Read the following text and choose the best word for each space.

Certain types of behaviour take place before the ……1……of a crime but are nevertheless
complete crimes in……2….. These offences – solicitation, attempt and conspiracy – give the
police the opportunity to prevent the intended crime. Each offence can be punished even if the
……3….intended never occurred.
A number of states make …4….. a crime for a person to solicit (ask, command, urge, advise)
another person to commit a crime.
In most states an attempt to commit a crime is in itself a crime. To be guilty of the crime of
attempt, the accused must have ……5….intended to commit a crime and taken some substantial
…6….toward committing the crime. …7……preparation to commit a crime is not enough. The
difficult problem with the crime of attempt is determining ……8….the actions of the accused
were a step toward the …9…..commission of a crime or mere acts of preparation. A common
example of attempt is the situation in which a person decides to shoot and kill someone but,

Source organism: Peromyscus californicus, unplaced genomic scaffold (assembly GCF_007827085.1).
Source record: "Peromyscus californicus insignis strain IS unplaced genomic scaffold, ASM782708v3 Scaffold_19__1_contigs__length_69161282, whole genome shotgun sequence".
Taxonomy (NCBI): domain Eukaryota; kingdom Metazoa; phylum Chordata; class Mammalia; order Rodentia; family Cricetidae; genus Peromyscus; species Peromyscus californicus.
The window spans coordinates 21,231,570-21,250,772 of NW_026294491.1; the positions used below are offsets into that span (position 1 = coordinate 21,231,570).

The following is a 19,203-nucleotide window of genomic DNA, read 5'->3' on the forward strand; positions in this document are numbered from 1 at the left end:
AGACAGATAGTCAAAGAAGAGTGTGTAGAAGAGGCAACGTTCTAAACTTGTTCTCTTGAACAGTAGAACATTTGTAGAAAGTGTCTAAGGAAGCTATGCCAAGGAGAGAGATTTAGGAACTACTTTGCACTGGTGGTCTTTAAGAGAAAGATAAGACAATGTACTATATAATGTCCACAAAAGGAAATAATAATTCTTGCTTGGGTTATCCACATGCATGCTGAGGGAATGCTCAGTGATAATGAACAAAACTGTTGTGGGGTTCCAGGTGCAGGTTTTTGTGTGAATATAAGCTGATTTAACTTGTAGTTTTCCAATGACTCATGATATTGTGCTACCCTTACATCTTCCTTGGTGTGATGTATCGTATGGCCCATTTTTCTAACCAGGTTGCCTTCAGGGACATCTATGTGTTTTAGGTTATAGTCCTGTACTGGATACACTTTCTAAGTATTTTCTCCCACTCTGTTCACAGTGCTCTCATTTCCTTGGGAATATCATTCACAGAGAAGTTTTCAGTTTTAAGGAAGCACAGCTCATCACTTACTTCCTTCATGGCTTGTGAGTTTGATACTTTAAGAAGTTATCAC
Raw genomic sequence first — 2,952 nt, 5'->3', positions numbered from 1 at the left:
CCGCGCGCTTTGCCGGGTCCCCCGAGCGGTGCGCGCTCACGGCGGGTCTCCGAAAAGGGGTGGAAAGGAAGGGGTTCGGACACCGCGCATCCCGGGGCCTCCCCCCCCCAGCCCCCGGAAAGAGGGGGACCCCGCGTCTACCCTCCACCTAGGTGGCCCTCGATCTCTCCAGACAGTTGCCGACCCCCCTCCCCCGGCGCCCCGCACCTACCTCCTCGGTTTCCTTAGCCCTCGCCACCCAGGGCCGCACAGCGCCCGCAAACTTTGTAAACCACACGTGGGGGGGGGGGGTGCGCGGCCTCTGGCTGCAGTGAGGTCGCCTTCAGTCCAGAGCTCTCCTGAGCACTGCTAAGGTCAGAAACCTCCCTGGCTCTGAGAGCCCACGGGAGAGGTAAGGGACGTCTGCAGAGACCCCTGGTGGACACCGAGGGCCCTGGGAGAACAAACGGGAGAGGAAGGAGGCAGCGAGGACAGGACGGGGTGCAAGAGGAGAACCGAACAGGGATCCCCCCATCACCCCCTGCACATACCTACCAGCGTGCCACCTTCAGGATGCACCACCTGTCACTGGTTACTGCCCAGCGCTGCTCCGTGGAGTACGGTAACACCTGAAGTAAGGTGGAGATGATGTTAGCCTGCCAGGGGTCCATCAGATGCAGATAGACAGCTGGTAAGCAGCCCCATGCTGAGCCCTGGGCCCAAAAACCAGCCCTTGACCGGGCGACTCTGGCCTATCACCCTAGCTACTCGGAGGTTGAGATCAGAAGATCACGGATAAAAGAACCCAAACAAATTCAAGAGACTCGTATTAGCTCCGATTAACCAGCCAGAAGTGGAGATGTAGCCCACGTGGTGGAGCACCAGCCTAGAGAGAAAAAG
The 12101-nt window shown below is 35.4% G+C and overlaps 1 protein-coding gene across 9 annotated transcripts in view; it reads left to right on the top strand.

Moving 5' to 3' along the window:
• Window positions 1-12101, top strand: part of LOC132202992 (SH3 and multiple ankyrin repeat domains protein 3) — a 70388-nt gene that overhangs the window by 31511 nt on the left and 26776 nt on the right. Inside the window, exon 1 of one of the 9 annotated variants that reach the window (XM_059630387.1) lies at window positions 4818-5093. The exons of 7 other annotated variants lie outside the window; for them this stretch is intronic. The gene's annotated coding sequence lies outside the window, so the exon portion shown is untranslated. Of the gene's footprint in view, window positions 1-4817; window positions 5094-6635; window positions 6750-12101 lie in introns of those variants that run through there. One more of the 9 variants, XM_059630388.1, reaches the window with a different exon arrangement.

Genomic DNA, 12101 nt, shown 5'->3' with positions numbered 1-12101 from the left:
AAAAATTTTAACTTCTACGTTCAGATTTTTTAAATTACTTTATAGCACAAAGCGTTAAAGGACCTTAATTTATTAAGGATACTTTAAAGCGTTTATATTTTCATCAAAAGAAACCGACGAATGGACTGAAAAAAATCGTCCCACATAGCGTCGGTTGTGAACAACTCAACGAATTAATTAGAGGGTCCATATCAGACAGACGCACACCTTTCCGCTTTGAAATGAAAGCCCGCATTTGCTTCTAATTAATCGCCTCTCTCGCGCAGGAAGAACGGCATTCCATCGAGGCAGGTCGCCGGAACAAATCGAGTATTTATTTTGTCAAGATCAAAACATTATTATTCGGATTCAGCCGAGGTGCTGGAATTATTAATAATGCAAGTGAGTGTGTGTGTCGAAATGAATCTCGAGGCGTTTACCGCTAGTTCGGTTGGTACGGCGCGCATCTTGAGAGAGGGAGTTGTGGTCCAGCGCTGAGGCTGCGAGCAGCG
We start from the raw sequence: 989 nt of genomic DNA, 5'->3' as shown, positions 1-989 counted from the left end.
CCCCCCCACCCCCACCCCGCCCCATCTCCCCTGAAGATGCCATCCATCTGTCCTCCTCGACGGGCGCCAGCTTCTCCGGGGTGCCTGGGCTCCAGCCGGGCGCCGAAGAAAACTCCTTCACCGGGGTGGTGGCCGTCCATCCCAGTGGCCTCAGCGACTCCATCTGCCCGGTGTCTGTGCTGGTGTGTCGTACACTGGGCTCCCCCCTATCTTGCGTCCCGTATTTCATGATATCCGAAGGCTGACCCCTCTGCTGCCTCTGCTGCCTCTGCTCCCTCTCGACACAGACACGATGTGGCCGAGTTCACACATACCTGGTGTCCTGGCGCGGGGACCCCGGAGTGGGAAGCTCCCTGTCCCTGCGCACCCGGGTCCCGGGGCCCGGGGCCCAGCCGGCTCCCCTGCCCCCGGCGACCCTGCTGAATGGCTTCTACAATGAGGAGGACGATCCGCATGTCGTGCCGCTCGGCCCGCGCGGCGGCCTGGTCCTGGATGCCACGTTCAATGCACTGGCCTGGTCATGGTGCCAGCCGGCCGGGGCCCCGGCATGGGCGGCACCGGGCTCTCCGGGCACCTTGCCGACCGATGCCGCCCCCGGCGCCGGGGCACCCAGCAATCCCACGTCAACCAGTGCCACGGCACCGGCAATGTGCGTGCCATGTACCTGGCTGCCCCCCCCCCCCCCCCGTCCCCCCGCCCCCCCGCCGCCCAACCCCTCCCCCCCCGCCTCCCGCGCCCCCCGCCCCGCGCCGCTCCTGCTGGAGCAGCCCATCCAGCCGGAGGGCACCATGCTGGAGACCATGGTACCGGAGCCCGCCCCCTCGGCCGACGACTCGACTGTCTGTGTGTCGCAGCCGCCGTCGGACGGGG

being a poor…10……., misses the intended victim. The person doing the shooting would be
……11…for attempted murder.
A conspiracy is an agreement between two or more persons to commit a crime. The crime of
conspiracy is designed as a means of preventing other crimes and ……12…against criminal
activity by groups. ……13…..it is sometimes criticised as a threat to freedom of speech and
association.

1. a) commission b) achievement c) accomplishment d) finalisation
2. a) them b) itself c) they d) themselves
3. a) bad b) harm c) wrong d) worse
4. a) it b) this c) - d) of
5. a) also b) both c) too d) still
6. a) way b) possibility c) step d) action
7. a) little b) just c) a few d) mere
8. a) when b) that c) whether d) therefore
9. a) actual b) current c) existing d) present
10. a) man b) guy c) killer d) shot
11. a) accused b) liable c) sentenced d) exonerated
12. a) striking b) urging c) beating d) interrupting
13. a) despite b) although c) however d) as well
Activity 6 Crimes against the person
Crimes against the person are serious offences. However the law protects the defendant by